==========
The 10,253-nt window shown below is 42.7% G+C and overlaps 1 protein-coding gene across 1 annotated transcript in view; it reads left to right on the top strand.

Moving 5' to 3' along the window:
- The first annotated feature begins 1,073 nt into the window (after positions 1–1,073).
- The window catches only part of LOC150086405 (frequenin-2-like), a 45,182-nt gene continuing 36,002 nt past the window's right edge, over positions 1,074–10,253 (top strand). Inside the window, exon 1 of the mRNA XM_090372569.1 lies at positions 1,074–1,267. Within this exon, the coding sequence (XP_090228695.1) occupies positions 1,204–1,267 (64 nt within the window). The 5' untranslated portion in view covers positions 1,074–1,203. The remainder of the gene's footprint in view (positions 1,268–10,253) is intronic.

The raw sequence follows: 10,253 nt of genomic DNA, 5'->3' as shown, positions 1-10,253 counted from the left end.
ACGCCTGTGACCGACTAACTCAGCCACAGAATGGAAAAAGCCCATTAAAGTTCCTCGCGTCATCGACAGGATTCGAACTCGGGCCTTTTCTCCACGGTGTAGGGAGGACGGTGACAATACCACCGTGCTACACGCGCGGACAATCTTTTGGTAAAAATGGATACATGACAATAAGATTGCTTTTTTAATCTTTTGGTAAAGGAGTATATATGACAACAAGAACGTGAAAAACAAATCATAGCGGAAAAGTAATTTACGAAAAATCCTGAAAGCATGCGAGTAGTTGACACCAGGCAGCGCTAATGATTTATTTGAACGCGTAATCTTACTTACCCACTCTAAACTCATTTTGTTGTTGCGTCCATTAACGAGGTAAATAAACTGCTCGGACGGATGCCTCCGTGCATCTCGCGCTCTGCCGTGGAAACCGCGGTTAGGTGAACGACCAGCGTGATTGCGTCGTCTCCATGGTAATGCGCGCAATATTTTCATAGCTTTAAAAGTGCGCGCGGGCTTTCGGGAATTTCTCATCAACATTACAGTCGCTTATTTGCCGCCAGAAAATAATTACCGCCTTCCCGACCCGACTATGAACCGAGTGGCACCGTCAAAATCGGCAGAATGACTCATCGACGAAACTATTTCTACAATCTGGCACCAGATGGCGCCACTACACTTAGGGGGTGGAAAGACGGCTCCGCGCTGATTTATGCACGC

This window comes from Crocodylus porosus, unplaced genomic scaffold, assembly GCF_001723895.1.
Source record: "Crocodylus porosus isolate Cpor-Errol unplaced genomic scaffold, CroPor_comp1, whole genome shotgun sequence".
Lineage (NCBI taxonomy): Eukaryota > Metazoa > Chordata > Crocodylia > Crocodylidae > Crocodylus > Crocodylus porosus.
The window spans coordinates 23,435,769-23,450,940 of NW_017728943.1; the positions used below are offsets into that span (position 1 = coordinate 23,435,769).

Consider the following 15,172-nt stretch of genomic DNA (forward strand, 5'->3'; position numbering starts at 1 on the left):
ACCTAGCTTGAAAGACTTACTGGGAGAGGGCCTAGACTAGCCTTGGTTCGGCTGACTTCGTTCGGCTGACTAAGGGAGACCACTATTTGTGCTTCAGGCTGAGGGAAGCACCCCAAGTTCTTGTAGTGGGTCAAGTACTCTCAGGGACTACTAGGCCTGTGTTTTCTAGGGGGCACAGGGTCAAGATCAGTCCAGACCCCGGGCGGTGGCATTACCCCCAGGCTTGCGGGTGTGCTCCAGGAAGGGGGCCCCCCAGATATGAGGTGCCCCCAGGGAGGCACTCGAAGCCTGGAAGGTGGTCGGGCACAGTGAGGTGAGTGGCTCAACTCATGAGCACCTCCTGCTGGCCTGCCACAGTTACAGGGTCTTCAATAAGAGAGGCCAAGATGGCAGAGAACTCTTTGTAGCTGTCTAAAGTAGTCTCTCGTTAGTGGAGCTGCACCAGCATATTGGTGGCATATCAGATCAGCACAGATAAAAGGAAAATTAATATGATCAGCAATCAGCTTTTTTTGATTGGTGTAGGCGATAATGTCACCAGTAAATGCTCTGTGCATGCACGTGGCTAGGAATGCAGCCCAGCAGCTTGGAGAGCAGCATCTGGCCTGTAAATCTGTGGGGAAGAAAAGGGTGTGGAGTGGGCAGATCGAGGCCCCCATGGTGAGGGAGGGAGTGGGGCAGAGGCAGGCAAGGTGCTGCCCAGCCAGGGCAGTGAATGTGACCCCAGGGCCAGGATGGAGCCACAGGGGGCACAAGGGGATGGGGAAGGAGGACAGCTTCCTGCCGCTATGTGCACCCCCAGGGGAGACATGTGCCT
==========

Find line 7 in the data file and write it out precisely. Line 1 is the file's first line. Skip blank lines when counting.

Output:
This window comes from Crocodylus porosus, unplaced genomic scaffold, assembly GCF_001723895.1.